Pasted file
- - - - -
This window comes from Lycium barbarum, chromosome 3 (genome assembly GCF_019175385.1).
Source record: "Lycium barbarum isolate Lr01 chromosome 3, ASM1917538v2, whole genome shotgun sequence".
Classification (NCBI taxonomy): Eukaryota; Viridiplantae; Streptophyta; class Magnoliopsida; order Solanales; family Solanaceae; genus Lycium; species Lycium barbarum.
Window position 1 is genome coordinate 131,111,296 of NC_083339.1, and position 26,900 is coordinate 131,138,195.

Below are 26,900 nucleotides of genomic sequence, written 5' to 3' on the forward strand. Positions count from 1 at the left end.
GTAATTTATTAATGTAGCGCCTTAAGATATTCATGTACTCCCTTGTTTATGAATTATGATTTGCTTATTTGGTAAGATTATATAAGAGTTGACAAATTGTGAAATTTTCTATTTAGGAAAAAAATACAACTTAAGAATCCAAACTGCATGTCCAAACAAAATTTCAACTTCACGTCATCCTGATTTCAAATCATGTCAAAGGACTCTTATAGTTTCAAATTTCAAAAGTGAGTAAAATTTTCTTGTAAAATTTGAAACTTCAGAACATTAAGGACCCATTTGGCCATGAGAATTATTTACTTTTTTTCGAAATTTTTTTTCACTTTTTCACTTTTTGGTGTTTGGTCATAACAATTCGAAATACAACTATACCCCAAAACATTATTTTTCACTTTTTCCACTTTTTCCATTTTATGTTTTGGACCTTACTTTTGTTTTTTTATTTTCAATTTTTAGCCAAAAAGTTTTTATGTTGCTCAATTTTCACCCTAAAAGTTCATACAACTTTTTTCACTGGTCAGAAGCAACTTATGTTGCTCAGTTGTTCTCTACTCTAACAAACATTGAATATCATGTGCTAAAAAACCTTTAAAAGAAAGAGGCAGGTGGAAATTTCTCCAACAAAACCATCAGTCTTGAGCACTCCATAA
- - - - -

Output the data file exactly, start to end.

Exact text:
This window comes from Lycium barbarum, chromosome 3 (genome assembly GCF_019175385.1).
Source record: "Lycium barbarum isolate Lr01 chromosome 3, ASM1917538v2, whole genome shotgun sequence".
Classification (NCBI taxonomy): Eukaryota; Viridiplantae; Streptophyta; class Magnoliopsida; order Solanales; family Solanaceae; genus Lycium; species Lycium barbarum.
Window position 1 is genome coordinate 131,111,296 of NC_083339.1, and position 26,900 is coordinate 131,138,195.

Below are 26,900 nucleotides of genomic sequence, written 5' to 3' on the forward strand. Positions count from 1 at the left end.
GTAATTTATTAATGTAGCGCCTTAAGATATTCATGTACTCCCTTGTTTATGAATTATGATTTGCTTATTTGGTAAGATTATATAAGAGTTGACAAATTGTGAAATTTTCTATTTAGGAAAAAAATACAACTTAAGAATCCAAACTGCATGTCCAAACAAAATTTCAACTTCACGTCATCCTGATTTCAAATCATGTCAAAGGACTCTTATAGTTTCAAATTTCAAAAGTGAGTAAAATTTTCTTGTAAAATTTGAAACTTCAGAACATTAAGGACCCATTTGGCCATGAGAATTATTTACTTTTTTTCGAAATTTTTTTTCACTTTTTCACTTTTTGGTGTTTGGTCATAACAATTCGAAATACAACTATACCCCAAAACATTATTTTTCACTTTTTCCACTTTTTCCATTTTATGTTTTGGACCTTACTTTTGTTTTTTTATTTTCAATTTTTAGCCAAAAAGTTTTTATGTTGCTCAATTTTCACCCTAAAAGTTCATACAACTTTTTTCACTGGTCAGAAGCAACTTATGTTGCTCAGTTGTTCTCTACTCTAACAAACATTGAATATCATGTGCTAAAAAACCTTTAAAAGAAAGAGGCAGGTGGAAATTTCTCCAACAAAACCATCAGTCTTGAGCACTCCATAA